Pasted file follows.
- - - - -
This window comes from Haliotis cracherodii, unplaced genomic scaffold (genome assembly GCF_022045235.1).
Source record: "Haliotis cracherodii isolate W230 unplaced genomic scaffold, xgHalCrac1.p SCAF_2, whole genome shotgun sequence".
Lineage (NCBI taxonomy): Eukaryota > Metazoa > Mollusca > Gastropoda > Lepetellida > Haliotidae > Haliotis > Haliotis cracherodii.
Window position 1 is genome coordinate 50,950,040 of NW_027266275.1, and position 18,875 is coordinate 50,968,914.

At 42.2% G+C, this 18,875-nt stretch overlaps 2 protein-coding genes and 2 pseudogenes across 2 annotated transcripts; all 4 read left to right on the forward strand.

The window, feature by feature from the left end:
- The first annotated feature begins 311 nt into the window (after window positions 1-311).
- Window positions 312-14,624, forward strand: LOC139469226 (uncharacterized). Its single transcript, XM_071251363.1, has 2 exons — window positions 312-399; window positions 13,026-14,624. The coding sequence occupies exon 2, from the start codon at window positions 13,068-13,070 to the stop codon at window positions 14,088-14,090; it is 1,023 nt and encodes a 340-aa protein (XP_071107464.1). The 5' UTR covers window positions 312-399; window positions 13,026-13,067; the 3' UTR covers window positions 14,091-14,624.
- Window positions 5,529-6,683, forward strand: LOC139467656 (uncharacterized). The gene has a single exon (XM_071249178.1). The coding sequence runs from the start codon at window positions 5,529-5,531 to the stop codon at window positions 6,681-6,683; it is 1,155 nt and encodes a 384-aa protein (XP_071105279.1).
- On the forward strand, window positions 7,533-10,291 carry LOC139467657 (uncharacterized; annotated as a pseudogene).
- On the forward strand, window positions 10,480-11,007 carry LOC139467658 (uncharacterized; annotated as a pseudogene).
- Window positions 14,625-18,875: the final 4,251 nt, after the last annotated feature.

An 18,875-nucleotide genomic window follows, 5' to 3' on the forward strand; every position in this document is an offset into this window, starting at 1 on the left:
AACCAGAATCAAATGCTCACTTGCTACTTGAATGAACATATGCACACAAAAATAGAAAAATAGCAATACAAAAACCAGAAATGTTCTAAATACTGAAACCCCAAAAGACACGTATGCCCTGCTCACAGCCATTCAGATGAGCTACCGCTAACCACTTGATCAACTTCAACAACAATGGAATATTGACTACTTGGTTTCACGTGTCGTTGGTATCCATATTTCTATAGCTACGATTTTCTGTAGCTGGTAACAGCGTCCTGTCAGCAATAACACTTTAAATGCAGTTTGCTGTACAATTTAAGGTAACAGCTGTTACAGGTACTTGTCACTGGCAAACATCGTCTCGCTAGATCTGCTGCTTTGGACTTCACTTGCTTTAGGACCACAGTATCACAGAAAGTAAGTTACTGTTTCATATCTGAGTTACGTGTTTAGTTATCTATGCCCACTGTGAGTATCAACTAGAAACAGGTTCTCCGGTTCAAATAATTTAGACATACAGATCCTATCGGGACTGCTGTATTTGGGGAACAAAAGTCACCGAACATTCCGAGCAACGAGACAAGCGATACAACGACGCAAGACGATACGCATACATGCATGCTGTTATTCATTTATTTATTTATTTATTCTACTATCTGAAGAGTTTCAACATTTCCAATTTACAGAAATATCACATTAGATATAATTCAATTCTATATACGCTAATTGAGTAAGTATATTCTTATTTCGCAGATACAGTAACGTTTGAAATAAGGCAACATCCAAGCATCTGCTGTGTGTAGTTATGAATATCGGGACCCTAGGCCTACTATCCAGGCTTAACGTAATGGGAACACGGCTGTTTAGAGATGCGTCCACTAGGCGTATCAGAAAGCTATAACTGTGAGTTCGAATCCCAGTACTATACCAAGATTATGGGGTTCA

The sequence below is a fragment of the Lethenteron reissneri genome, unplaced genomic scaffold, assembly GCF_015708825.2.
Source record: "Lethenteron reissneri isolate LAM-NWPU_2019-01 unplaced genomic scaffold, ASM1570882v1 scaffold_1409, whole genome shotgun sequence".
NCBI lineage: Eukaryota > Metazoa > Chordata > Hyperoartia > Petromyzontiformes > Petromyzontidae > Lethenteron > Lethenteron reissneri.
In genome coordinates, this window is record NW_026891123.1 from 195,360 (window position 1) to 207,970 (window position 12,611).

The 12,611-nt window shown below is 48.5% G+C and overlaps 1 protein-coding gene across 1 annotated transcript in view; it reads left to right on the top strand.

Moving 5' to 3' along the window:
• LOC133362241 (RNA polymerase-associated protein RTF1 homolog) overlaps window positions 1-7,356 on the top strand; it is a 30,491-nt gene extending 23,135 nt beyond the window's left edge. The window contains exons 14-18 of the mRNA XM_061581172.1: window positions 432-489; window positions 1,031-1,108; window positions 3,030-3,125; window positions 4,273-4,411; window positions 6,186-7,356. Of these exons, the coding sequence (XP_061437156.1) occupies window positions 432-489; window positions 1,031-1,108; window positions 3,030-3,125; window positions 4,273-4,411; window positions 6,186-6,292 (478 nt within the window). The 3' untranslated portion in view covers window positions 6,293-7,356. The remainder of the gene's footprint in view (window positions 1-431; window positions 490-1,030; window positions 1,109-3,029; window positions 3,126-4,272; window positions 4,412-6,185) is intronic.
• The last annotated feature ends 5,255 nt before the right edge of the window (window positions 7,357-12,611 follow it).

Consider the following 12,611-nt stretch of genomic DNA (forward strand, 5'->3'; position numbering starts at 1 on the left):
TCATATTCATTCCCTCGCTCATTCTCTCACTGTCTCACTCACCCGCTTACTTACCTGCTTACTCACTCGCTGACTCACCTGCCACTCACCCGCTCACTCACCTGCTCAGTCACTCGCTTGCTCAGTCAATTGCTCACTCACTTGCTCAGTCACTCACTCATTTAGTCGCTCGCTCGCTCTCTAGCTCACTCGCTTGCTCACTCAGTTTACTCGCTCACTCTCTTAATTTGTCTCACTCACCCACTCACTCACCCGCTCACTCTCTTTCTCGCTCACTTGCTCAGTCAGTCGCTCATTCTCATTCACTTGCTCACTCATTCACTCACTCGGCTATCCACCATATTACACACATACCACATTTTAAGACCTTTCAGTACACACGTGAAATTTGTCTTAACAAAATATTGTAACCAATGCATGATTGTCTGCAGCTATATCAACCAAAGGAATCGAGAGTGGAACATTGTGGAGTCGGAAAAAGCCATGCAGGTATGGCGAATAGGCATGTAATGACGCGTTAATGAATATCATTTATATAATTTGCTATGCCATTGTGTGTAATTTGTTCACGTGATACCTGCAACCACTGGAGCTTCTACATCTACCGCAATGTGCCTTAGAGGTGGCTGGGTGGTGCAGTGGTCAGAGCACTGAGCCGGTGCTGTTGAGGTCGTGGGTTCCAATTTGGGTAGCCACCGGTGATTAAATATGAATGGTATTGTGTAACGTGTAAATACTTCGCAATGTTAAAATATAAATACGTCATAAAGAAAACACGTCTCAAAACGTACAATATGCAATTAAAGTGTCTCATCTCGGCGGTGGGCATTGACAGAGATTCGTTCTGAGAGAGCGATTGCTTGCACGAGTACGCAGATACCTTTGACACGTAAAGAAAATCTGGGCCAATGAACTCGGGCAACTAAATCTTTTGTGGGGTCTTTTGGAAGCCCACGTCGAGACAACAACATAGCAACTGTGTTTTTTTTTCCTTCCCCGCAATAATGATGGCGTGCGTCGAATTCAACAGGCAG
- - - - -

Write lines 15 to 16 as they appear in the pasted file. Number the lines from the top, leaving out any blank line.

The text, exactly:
The sequence below is a fragment of the Lethenteron reissneri genome, unplaced genomic scaffold, assembly GCF_015708825.2.
Source record: "Lethenteron reissneri isolate LAM-NWPU_2019-01 unplaced genomic scaffold, ASM1570882v1 scaffold_1409, whole genome shotgun sequence".